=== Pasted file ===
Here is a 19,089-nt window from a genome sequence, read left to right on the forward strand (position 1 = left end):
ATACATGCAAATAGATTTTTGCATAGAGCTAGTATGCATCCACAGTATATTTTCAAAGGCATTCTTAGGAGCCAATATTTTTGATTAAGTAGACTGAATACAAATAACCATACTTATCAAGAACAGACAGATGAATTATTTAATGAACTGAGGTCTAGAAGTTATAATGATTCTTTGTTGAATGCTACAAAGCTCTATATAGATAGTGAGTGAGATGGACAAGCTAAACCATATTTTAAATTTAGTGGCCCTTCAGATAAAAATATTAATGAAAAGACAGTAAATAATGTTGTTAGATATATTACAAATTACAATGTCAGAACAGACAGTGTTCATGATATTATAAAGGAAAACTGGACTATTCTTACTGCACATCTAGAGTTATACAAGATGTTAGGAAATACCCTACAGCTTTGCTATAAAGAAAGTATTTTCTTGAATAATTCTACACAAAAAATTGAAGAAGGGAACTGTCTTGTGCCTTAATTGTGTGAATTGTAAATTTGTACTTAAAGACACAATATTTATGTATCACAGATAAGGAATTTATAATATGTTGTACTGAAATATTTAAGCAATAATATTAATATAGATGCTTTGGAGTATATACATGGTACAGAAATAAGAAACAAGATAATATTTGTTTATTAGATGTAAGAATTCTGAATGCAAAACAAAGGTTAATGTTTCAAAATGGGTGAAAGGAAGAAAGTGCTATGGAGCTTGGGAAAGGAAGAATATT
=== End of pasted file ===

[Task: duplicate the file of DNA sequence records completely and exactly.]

Here is a 19,089-nt window from a genome sequence, read left to right on the forward strand (position 1 = left end):
ATACATGCAAATAGATTTTTGCATAGAGCTAGTATGCATCCACAGTATATTTTCAAAGGCATTCTTAGGAGCCAATATTTTTGATTAAGTAGACTGAATACAAATAACCATACTTATCAAGAACAGACAGATGAATTATTTAATGAACTGAGGTCTAGAAGTTATAATGATTCTTTGTTGAATGCTACAAAGCTCTATATAGATAGTGAGTGAGATGGACAAGCTAAACCATATTTTAAATTTAGTGGCCCTTCAGATAAAAATATTAATGAAAAGACAGTAAATAATGTTGTTAGATATATTACAAATTACAATGTCAGAACAGACAGTGTTCATGATATTATAAAGGAAAACTGGACTATTCTTACTGCACATCTAGAGTTATACAAGATGTTAGGAAATACCCTACAGCTTTGCTATAAAGAAAGTATTTTCTTGAATAATTCTACACAAAAAATTGAAGAAGGGAACTGTCTTGTGCCTTAATTGTGTGAATTGTAAATTTGTACTTAAAGACACAATATTTATGTATCACAGATAAGGAATTTATAATATGTTGTACTGAAATATTTAAGCAATAATATTAATATAGATGCTTTGGAGTATATACATGGTACAGAAATAAGAAACAAGATAATATTTGTTTATTAGATGTAAGAATTCTGAATGCAAAACAAAGGTTAATGTTTCAAAATGGGTGAAAGGAAGAAAGTGCTATGGAGCTTGGGAAAGGAAGAATATT